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Legal foundations
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Legal foundations:

Work place-area

Occupational medicine began very early to include particulate matter into its consideration (dust accumulation in mining, silicosis, later asbestos) and for this purpose the definition "respirable magnitude" was established by the Johannesburg Convention of 1959 and already in 1936 it was involved with fine particles (Journal "Dust", Issue 1), however it took some time, while they couldn't be measured precisely enough at that time. However, no one took consideration of diesel particles for a long time, even 1990 the Swiss SUVA didn't mention diesel soot in its evaluation of fine particles at all. The impulse from road traffic (first Limit Values for Soot 1961, first Particulate Limit Values USA for cars 1982, for trucks 1988) had then led to the limitation of the so-called Diesel motor emissions of a TGC-value of 0.2 mg/m 3 (underground 0.6 mg/m 3 ) in the amendment of the TRGS Essen 900. Diesel motor emissions were clearly defined in terms of substances as EC + OC, or elementary carbon and organic carbon in bland form. The TGC-value, as it was additionally categorised as a carcinogenic substance, meaning that the concentration levels were not just to be undercut, but dynamically correspond with the according technical conditions. The substance definition is notable, while such a clear regulation and a corresponding measurements assigned (VDI 2564 resp. ZH 1/120.44 [Norms of Professional Associations]) to vehicle motors didn't exist.

To achieve these values, it was prescribed by TRGS 554 (30.4.1993) that such motors, that are used in completely or partly closed working areas and in construction work underground, should be retrofitted with a diesel particulate filter that has a separation rate of at least 70%, oriented by the FEA measurement and the exhibited loading cycle.

This was the relatively rare case, when a regulation is set for imperative use with a particular technology.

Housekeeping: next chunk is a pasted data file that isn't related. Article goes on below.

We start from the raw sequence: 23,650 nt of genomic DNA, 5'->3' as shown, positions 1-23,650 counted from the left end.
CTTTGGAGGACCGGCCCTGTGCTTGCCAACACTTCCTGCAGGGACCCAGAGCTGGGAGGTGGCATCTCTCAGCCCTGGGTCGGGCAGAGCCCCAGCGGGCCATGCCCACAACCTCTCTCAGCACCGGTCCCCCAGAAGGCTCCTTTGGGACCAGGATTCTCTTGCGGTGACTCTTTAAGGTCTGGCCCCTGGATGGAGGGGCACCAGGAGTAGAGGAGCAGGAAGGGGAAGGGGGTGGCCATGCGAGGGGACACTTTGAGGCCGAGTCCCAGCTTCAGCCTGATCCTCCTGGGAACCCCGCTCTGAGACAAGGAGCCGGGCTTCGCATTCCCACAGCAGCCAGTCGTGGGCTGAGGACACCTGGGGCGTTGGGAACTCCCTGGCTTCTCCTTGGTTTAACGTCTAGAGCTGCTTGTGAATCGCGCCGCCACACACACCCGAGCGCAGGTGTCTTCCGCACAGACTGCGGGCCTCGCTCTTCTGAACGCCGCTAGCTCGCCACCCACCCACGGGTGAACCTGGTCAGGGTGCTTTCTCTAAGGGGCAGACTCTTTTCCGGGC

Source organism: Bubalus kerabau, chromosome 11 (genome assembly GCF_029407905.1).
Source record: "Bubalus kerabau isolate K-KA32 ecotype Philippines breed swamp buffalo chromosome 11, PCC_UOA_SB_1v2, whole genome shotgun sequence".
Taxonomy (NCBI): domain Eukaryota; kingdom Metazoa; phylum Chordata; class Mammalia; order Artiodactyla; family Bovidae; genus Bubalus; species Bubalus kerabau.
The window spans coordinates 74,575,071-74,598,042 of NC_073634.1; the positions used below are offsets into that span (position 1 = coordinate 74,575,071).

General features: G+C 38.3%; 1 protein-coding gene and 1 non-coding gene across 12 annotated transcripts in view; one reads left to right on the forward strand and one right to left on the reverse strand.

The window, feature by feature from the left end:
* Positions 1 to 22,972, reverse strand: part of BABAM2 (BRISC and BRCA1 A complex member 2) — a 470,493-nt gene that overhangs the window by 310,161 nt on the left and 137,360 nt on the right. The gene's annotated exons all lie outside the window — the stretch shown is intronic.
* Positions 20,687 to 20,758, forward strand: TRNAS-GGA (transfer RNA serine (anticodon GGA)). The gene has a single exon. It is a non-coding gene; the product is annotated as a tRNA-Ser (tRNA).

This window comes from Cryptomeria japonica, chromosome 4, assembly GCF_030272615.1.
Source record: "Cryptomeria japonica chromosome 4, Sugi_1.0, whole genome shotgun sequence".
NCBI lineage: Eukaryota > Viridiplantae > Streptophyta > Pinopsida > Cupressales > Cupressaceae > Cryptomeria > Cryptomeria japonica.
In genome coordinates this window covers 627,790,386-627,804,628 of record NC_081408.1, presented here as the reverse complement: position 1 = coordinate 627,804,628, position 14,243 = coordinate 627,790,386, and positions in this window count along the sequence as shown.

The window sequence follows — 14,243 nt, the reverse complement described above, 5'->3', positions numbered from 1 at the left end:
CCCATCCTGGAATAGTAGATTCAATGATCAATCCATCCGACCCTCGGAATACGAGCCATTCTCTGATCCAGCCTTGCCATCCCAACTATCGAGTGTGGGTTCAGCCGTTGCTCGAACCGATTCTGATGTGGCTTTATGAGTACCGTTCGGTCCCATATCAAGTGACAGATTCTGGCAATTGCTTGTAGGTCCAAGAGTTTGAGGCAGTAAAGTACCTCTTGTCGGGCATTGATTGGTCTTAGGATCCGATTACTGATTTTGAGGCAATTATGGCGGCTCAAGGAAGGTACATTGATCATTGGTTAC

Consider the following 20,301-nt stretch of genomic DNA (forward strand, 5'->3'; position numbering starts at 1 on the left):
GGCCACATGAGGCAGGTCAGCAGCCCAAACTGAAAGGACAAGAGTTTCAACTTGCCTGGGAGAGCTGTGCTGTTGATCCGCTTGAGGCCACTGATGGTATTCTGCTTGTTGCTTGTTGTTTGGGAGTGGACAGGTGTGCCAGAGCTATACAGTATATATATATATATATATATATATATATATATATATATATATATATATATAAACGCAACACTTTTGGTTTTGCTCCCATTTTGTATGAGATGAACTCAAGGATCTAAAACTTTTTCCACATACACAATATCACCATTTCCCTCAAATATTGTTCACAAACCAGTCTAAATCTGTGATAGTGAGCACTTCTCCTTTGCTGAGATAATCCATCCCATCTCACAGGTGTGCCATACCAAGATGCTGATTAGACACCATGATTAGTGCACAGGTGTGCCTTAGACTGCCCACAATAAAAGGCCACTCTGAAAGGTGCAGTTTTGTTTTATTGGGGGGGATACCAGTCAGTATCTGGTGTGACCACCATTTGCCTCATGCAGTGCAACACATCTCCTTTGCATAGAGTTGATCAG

The TRGS was amended many times; a new amendment is in the workings right now. In the mean time, the limit value was lowered to 0.1 mg/m 3 and narrowed down to EC. Furthermore, in the current version the separation rate of the particulate filter was raised to 95% in accordance to the VERT specification.

The Swiss SUVA subsequently adopted the TRGS in 1994 meaning diesel soot was categorised as carcinogenic and a limit value of 0.2 mg/m 3 valid in general was established, without explicitly asking for retrofitting with particulate filters. Here also, the limit value drop to 0.1 mg/m 3 came later on.

In 1994, Austria, according to § 98 of the Construction Workers Protection Ordinance, had also published similar regulations, however catalysers were allowed alongside soot filters, which was subsequently fiercely fought by the AUVA (Austrian Social Insurance for Occupational Risks).

The enforcement of TRGS 554 in Germany was carried through particularly with the construction of the high-speed railways, leading to the development of particulate filters. At first, there was an imperative necessity by the fork-lift business. The actions in Germany, Switzerland and Austria lead to the limit values for diesel soot in work places of many other countries were either introduced or intensified and multiple paths were searched for mandatory regulation of particulate filters. In Canada (Project DEEP = Diesel Emission Evaluation Program), South Africa and Australia such activities on their way in subsurface have not yet resulted in mandatory rules.

In conclusion of the VERT-Project, the Swiss SUVA decided on 1.3.2000 on the introduction of the obligatory particulate filter for all vehicles and machines using diesel motors in mining. Respectively, the filter quality applied by SUVA was from the VERT filter list that was developed together with the Swiss BUWAL and had, in principle, a dynamic character. At the same time, the field inspection was carried through with opacity testing at free acceleration.

The USA Agency MSHA (= Mine Safety and Health Agency) was finally the next big organisation that released mandatory regulations on introduction of filters in May 2001 and July 2002. The regulations are different for coal mining and metal mining, in some cases the total emissions (2.5 g/h) and in other the different separations rates are defined ( www.msha.geov ). The MSHA list of the allowed controlling technologies includes around 20 systems, whereby recently all systems that emit increased NO 2 are greatly criticised.

MSHA explicitly accepts all filters in the VERT list.

It is to be expected that the corresponding regulations in other countries will take effect within reasonable time frames, since the occupational medicine defines its limit values as an international standard and also adjusts the provisions.

It shouldn't be forgotten in the discussion of the situation in occupational health that general guidelines reach it. As an example, the Swiss federal law on accident prevention from 20. March 1981 states: "Article 82.1: The employer is obliged to meet with all the sanctions to prevent occupational accidents and occupational diseases, that are necessary based on experience, applicable based on the conditions of technology and measured according to the given rates." Based on verbalisation of this sort, the representatives of employees can always demand such sanctions as filters, as it was done within the framework of the DEEP project.